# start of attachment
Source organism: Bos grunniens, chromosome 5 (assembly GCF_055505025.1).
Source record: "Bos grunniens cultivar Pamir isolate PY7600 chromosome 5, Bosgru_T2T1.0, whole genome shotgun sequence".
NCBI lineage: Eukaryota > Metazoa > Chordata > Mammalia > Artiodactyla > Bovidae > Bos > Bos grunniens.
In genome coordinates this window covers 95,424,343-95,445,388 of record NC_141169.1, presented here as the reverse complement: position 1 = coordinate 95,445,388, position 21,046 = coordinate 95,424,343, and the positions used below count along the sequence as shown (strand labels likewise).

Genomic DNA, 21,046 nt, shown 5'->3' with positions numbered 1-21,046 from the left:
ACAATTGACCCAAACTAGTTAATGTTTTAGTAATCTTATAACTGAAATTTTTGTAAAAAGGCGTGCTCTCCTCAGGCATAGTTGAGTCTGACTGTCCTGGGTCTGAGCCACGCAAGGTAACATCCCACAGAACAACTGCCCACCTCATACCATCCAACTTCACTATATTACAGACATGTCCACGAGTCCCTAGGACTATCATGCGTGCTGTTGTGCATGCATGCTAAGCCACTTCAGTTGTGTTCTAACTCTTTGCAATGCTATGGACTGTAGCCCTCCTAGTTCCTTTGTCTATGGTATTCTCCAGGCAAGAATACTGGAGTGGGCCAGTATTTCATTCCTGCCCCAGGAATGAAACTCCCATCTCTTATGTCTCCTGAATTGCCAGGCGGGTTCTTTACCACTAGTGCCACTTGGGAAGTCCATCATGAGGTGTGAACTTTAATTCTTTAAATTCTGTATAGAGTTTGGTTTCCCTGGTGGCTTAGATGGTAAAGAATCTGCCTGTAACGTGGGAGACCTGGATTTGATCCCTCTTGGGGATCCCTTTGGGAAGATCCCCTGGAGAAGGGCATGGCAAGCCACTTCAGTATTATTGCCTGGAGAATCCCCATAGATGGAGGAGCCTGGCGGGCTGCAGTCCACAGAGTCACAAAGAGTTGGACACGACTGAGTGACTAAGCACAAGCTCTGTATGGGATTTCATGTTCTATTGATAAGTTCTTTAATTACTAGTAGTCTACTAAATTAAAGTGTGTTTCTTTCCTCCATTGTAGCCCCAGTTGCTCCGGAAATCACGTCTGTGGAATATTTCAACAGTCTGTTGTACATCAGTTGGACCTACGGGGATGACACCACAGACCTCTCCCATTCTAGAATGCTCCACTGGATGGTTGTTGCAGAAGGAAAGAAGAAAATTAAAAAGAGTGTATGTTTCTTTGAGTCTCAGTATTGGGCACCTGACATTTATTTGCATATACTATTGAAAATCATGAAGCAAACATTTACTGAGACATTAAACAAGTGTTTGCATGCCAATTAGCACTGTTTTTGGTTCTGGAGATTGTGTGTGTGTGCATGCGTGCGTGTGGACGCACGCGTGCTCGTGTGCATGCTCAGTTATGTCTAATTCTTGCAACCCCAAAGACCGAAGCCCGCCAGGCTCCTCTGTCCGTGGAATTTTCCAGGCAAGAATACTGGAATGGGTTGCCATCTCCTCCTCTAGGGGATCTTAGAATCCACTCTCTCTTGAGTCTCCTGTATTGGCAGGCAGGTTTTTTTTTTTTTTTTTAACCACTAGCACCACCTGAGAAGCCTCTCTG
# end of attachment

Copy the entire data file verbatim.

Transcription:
Source organism: Bos grunniens, chromosome 5 (assembly GCF_055505025.1).
Source record: "Bos grunniens cultivar Pamir isolate PY7600 chromosome 5, Bosgru_T2T1.0, whole genome shotgun sequence".
NCBI lineage: Eukaryota > Metazoa > Chordata > Mammalia > Artiodactyla > Bovidae > Bos > Bos grunniens.
In genome coordinates this window covers 95,424,343-95,445,388 of record NC_141169.1, presented here as the reverse complement: position 1 = coordinate 95,445,388, position 21,046 = coordinate 95,424,343, and the positions used below count along the sequence as shown (strand labels likewise).

Genomic DNA, 21,046 nt, shown 5'->3' with positions numbered 1-21,046 from the left:
ACAATTGACCCAAACTAGTTAATGTTTTAGTAATCTTATAACTGAAATTTTTGTAAAAAGGCGTGCTCTCCTCAGGCATAGTTGAGTCTGACTGTCCTGGGTCTGAGCCACGCAAGGTAACATCCCACAGAACAACTGCCCACCTCATACCATCCAACTTCACTATATTACAGACATGTCCACGAGTCCCTAGGACTATCATGCGTGCTGTTGTGCATGCATGCTAAGCCACTTCAGTTGTGTTCTAACTCTTTGCAATGCTATGGACTGTAGCCCTCCTAGTTCCTTTGTCTATGGTATTCTCCAGGCAAGAATACTGGAGTGGGCCAGTATTTCATTCCTGCCCCAGGAATGAAACTCCCATCTCTTATGTCTCCTGAATTGCCAGGCGGGTTCTTTACCACTAGTGCCACTTGGGAAGTCCATCATGAGGTGTGAACTTTAATTCTTTAAATTCTGTATAGAGTTTGGTTTCCCTGGTGGCTTAGATGGTAAAGAATCTGCCTGTAACGTGGGAGACCTGGATTTGATCCCTCTTGGGGATCCCTTTGGGAAGATCCCCTGGAGAAGGGCATGGCAAGCCACTTCAGTATTATTGCCTGGAGAATCCCCATAGATGGAGGAGCCTGGCGGGCTGCAGTCCACAGAGTCACAAAGAGTTGGACACGACTGAGTGACTAAGCACAAGCTCTGTATGGGATTTCATGTTCTATTGATAAGTTCTTTAATTACTAGTAGTCTACTAAATTAAAGTGTGTTTCTTTCCTCCATTGTAGCCCCAGTTGCTCCGGAAATCACGTCTGTGGAATATTTCAACAGTCTGTTGTACATCAGTTGGACCTACGGGGATGACACCACAGACCTCTCCCATTCTAGAATGCTCCACTGGATGGTTGTTGCAGAAGGAAAGAAGAAAATTAAAAAGAGTGTATGTTTCTTTGAGTCTCAGTATTGGGCACCTGACATTTATTTGCATATACTATTGAAAATCATGAAGCAAACATTTACTGAGACATTAAACAAGTGTTTGCATGCCAATTAGCACTGTTTTTGGTTCTGGAGATTGTGTGTGTGTGCATGCGTGCGTGTGGACGCACGCGTGCTCGTGTGCATGCTCAGTTATGTCTAATTCTTGCAACCCCAAAGACCGAAGCCCGCCAGGCTCCTCTGTCCGTGGAATTTTCCAGGCAAGAATACTGGAATGGGTTGCCATCTCCTCCTCTAGGGGATCTTAGAATCCACTCTCTCTTGAGTCTCCTGTATTGGCAGGCAGGTTTTTTTTTTTTTTTTTAACCACTAGCACCACCTGAGAAGCCTCTCTG